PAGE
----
Other people have reporters, commentators, newspapers or media outlets that they love to love, and some of those people turn into those sources regularly to see what bad things they are saying today about someone else. Then they feel extra justified in seething about the person criticized by their favorite source of news and information—they take the negative report as permission and a recommendation of whom to hate that day. Likewise, some have their favorite politicians, business colleagues, clergymen, friends or relatives to whom they turn regularly to find out who those people believe worthy of criticism. And again, they feel extra good about being able to seethe about whomever their favorite is criticizing that day.
Since resenting in any form is wrong and naturally makes one feel uncomfortable at some level, one seeks to draw others into the same state or help keep them in it—so as to feel less uncomfortable oneself. If you ever feel discomfort when you impart information to someone who does not react with resentment when receiving the information from you, then you might very well be in such a state as I am describing—perhaps largely unbeknownst to you.
A further problem with chronic resenting is that it makes you more, not less, subject to influence by the very thing or person you resent, as well as by anyone who comforts or supports you in your improper resentful reaction. This may arise as follows. Say you resent a reporter. Something in you, quite properly, makes you feel distinctly uncomfortable about the resenting, because it is unhealthy and wrong. Very quickly this discomfort can evolve into a feeling of guilt—but not guilt you attribute to the resenting (the awareness of which you likely are dodging). Instead you misattribute that feeling of guilt toward the very person or situation that you have been (improperly) resenting, and, to relieve the pressure on yourself, are more inclined to go along with what the hated person or situation seems to be asking of you.
On a more mundane level, have you ever noticed how a pushy sales person, friend, minister or politician, unprepared to give up, will at some point seek to make you angry or to do something rude so that she can exploit your tendency to apologize and go along with what she is asking you to do—and thus sell you a product or idea you don’t need at all or persuade you into an inadvisable course of action? You do not pursue a wiser course because your resentment has made you more vulnerable to improper control and less able to see and follow a wiser path. Fear and exultation can do the same.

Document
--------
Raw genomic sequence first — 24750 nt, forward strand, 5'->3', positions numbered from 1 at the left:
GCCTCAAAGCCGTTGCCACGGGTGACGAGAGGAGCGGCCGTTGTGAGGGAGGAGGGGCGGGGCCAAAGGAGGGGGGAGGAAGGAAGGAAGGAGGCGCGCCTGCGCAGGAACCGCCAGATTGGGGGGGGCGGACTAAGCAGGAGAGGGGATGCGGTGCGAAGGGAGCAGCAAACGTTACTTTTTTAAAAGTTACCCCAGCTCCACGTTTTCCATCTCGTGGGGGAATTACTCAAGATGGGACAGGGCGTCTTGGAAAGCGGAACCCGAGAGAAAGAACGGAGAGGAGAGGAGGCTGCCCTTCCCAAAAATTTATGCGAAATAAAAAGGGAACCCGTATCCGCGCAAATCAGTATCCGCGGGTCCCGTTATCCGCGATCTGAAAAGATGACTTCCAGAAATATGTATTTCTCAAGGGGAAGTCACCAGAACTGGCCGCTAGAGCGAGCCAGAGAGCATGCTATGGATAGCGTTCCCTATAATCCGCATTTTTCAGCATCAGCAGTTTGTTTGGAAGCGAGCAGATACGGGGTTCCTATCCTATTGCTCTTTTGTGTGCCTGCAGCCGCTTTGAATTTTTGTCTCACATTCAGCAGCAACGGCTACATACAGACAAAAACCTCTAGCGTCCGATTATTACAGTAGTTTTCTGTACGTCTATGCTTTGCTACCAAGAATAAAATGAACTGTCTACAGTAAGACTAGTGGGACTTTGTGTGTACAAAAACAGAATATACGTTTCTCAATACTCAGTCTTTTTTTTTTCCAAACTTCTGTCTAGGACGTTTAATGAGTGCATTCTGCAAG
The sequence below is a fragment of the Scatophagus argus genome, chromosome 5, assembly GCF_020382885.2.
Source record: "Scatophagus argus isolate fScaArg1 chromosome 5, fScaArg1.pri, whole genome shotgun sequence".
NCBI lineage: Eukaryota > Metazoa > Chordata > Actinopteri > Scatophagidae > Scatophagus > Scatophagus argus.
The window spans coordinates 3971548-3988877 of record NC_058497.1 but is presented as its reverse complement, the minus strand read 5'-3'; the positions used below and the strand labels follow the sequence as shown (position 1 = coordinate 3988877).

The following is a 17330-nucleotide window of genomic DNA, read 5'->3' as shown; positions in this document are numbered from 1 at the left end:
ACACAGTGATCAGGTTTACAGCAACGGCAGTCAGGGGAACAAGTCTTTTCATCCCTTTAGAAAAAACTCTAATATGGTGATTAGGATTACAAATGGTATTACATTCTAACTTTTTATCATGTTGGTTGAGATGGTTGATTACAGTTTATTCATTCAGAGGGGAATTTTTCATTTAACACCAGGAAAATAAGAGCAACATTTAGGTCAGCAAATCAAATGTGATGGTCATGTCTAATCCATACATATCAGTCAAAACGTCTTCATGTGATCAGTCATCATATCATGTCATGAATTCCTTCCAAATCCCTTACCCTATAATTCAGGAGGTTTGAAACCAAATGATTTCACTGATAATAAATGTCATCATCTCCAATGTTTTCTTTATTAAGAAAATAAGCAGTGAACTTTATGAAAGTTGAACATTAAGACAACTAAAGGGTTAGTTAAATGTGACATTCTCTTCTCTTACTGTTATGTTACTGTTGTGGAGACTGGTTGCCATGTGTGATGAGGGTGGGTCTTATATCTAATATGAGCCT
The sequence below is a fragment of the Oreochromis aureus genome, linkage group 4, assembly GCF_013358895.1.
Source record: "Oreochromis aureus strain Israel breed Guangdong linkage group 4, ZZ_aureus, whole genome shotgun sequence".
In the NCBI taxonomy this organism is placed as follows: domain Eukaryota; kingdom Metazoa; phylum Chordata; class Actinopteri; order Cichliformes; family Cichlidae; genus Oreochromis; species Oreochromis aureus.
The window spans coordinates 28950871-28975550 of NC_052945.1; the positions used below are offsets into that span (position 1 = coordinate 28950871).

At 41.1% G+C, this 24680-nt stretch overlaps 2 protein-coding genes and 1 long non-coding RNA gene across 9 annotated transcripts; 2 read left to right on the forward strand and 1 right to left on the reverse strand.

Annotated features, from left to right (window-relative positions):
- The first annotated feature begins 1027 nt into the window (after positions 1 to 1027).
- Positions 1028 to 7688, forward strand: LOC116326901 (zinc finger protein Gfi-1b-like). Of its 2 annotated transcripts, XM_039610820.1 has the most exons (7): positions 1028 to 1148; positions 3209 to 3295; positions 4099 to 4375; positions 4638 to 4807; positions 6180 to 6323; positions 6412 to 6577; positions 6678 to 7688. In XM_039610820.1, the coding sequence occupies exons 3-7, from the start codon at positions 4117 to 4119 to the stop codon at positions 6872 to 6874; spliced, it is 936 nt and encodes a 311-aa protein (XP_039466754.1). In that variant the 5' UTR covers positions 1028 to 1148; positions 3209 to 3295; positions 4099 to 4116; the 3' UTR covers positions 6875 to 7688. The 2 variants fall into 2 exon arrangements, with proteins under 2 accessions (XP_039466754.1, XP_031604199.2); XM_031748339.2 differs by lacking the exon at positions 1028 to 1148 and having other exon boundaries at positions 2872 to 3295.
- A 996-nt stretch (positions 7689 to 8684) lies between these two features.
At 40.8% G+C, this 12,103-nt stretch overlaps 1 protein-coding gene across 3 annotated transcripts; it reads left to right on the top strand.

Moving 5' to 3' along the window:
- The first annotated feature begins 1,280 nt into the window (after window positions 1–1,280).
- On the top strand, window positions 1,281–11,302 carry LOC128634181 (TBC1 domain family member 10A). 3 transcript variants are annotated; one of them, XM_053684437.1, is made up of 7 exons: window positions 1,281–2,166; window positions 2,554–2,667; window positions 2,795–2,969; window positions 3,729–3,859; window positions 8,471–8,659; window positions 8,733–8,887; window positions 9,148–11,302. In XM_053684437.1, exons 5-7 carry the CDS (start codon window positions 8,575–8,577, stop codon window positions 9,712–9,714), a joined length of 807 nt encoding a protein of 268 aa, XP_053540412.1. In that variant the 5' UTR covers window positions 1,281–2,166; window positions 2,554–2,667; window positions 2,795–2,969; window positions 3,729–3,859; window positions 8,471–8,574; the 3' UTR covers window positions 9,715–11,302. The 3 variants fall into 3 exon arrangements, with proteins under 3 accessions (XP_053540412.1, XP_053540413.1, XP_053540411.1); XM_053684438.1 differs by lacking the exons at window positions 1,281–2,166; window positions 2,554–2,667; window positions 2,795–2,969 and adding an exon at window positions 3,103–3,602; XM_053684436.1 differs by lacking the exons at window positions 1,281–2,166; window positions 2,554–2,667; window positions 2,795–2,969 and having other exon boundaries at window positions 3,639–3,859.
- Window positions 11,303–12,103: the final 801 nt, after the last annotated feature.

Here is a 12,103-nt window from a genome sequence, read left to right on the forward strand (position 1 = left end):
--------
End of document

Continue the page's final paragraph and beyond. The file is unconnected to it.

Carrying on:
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All too many people seem to operate in this manner. It is definitely something to pay attention to if you think you might be one of them. A good start might be to not seek out your usual sources of information and reports for a day or two. Do you find yourself distinctly uncomfortable as a result? If you do, it is just possible that it is the voracious thing within you that makes you hate and resent that is wanting its daily feeding—and feeding that thing does you absolutely no good though it may feel good at some level. If you are habituated to hating and resenting, passing up your daily dose of the hateable and resentable will make you feel just as uncomfortable as a drug addict not able to get her fix, or a hungry seal not able to get his fish.
And, I assure you, your situation is a dire one until you awaken to the need to watch and counter your tendency to resent—in every moment of your life.
� 2011 Steve Grow - All Rights Reserved
Steve Grow holds degrees in physics, law and philosophy. He is a retired lawyer who practiced business law for many years. He studied philosophy and cognitive psychology at the graduate level, including working with one of the world’s leading scholars on the work of Aristotle. He was co-editor in chief of his college newspaper. He has observed and wondered about history, psychology, religion, politics, journalism and good (and bad) government since childhood.
He believes that, now and always, the central problem in politics is monitoring and governing those in political positions—so that ordinary people are the ultimate governors and can hold those in office fully accountable. Ordinary people deserve, and need, full legal protection of their privacy. In contrast, all activities of those in government should be open to full scrutiny at all times. In a certain sense, ordinary people should be “ungovernable” and accorded a broad measure of privacy – on the other hand, politicians and their actions should be open to monitoring, closely watched and constrained. Anyone with a contrary view, he believes, is an enemy of freedom—wittingly or unwittingly.